Small towns in Bulgaria – hopes and reality after local elections

Unpaved streets, outdated water supply networks, frequent power outages, unregulated landfills, poor transport services, unemployment and depopulation - these are the major problems more and more small towns in Bulgaria face. That is why, in the recent local elections residents of such towns voted with the hope that quick solutions would be found for their problems.

An interesting fact during the local elections in the region of Kardzhali in southern Bulgaria is that in more than half of the villages, there was only one runner for mayor. Experts explained this with the ever-escalating process of depopulation. The lack of jobs causes young people in the village of Pripek to leave it. Fidanka Basheva, a woman from the village, told Bozhidar Cholakov from BNR – Radio Kardzhali more:


"Young people have been leaving and going to Sofia, Kardzhali, or abroad. We, the elderly are living the way we can. We are growing less and less tobacco, but we have a cow, we plant potatoes, beans, onions, tomatoes, cucumbers, and so on. But we don't have a doctor. Once a week, for a couple of hours, a doctor from the nearby town of Dzhebel comes here. If someone is seriously ill we call for an ambulance to take them to a hospital in Kardzhali, Plovdiv or Sofia. We still have a school and a kindergarten, but if nothing changes, in ten years there would be only old people living in the village.  More time would pass and the village will be depopulated.”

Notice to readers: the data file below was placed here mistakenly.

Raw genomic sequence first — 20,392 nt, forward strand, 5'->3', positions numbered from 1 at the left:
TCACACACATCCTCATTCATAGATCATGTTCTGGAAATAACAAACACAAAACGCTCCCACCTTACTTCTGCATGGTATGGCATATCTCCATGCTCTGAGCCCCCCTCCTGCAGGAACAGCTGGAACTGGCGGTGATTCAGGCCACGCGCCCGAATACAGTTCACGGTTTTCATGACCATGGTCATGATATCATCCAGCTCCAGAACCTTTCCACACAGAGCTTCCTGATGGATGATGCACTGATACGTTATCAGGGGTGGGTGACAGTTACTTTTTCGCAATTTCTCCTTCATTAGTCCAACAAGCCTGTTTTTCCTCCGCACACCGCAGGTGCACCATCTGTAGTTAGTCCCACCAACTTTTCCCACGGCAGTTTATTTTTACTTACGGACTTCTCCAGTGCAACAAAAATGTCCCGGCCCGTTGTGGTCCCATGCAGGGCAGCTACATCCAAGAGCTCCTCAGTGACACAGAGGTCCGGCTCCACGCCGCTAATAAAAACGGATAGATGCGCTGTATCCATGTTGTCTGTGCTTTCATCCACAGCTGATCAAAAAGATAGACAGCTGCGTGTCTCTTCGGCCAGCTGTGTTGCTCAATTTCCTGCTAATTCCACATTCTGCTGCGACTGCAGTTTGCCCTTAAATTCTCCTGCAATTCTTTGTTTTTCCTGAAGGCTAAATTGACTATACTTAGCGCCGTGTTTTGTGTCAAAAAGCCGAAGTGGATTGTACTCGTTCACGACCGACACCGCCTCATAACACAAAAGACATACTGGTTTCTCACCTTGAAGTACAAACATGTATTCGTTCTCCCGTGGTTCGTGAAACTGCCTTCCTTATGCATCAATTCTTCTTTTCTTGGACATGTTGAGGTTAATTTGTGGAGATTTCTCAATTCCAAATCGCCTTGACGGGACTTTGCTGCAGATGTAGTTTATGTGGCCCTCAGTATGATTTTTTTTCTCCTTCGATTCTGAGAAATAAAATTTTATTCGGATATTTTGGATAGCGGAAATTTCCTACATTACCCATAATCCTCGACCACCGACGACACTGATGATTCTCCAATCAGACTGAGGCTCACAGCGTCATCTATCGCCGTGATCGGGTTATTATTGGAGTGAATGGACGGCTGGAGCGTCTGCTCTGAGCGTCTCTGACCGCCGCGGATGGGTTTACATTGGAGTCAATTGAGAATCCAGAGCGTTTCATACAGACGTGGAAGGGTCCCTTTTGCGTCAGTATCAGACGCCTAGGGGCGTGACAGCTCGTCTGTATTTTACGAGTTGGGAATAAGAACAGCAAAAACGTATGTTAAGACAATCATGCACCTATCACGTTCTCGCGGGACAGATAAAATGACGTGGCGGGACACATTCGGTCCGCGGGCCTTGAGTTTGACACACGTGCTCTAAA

Drangovo is one of the large villages in the region of Kardzhali, with a population of about 1200 people. It is located 4km from the border with Greece. Problems there are similar to those in Pripek – lack of jobs, low incomes, fewer young people.


"Things are not going very well," says Tsvetana Topchieva, a teacher in Drangovo. "There are enough children for the school and kindergarten to stay open, but their number is steadily declining. Currently, we have 19 children in the kindergarten, while just a few years ago they were 50. There are 35 pupils in our school. It is good that the state protects it; otherwise the kids would have to travel to the village of Benkovski. We want a lot of things done by the new mayor, but most the important thing is to repair the broken streets and provide reliable water supply to the people.”

Not onlyin Pripek and Drangovo people are concerned about the work of the new local authorities. They want the mayor to work in their interest and in sync with the municipal councilors, so that young people like Monica Zhivkova stay in her home place.

"I have been working abroad for three years, in agriculture. After New Year, I am leaving again," she says. “I definitely do not see my future in Bulgaria. I work for 10 euros an hour abroad and here I work must work a whole day for this money. My parents work in a sewing workshop – one of the few companies, along with cafes offering jobs in our region."


Angela Hadzhieva, also from Benkovski, is a student in Plovdiv. She spends her summers with her parents in the Netherlands, where they receive good salaries.

"Given that I do not pay for an accommodation but I live with my parents there, for two or three months I earn enough money to pay my taxes in the university and live for a year here.”

Both Monica and Angela say they are not interested in politics because they think nothing will change in their home country after the elections. However, they voted, hoping that something would improve. However, they express their concern that many of their peers already perceive their home country only as a tourist destination, which they visit once a year.


English: Alexander Markov

Photos: Bozhidar Cholakov

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